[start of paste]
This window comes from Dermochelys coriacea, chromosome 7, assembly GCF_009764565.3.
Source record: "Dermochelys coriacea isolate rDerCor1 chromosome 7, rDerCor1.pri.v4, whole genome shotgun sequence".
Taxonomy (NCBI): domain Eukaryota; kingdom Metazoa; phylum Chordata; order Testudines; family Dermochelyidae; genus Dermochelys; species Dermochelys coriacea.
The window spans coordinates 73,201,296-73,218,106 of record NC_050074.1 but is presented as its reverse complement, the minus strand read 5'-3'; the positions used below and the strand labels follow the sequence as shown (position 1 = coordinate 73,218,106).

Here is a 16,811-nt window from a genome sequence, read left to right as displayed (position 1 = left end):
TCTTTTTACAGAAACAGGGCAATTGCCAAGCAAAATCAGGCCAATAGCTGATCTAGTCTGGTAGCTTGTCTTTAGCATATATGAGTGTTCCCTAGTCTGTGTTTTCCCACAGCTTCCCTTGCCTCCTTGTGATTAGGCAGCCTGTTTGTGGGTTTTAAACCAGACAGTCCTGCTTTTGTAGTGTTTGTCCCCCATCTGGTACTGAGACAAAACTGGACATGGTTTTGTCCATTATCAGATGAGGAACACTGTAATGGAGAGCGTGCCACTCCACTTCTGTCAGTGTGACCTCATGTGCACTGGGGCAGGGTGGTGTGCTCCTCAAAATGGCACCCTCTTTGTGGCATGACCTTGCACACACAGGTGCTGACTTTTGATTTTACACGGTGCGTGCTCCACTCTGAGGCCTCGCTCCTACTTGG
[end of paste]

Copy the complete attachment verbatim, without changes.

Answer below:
This window comes from Dermochelys coriacea, chromosome 7, assembly GCF_009764565.3.
Source record: "Dermochelys coriacea isolate rDerCor1 chromosome 7, rDerCor1.pri.v4, whole genome shotgun sequence".
Taxonomy (NCBI): domain Eukaryota; kingdom Metazoa; phylum Chordata; order Testudines; family Dermochelyidae; genus Dermochelys; species Dermochelys coriacea.
The window spans coordinates 73,201,296-73,218,106 of record NC_050074.1 but is presented as its reverse complement, the minus strand read 5'-3'; the positions used below and the strand labels follow the sequence as shown (position 1 = coordinate 73,218,106).

Here is a 16,811-nt window from a genome sequence, read left to right as displayed (position 1 = left end):
TCTTTTTACAGAAACAGGGCAATTGCCAAGCAAAATCAGGCCAATAGCTGATCTAGTCTGGTAGCTTGTCTTTAGCATATATGAGTGTTCCCTAGTCTGTGTTTTCCCACAGCTTCCCTTGCCTCCTTGTGATTAGGCAGCCTGTTTGTGGGTTTTAAACCAGACAGTCCTGCTTTTGTAGTGTTTGTCCCCCATCTGGTACTGAGACAAAACTGGACATGGTTTTGTCCATTATCAGATGAGGAACACTGTAATGGAGAGCGTGCCACTCCACTTCTGTCAGTGTGACCTCATGTGCACTGGGGCAGGGTGGTGTGCTCCTCAAAATGGCACCCTCTTTGTGGCATGACCTTGCACACACAGGTGCTGACTTTTGATTTTACACGGTGCGTGCTCCACTCTGAGGCCTCGCTCCTACTTGG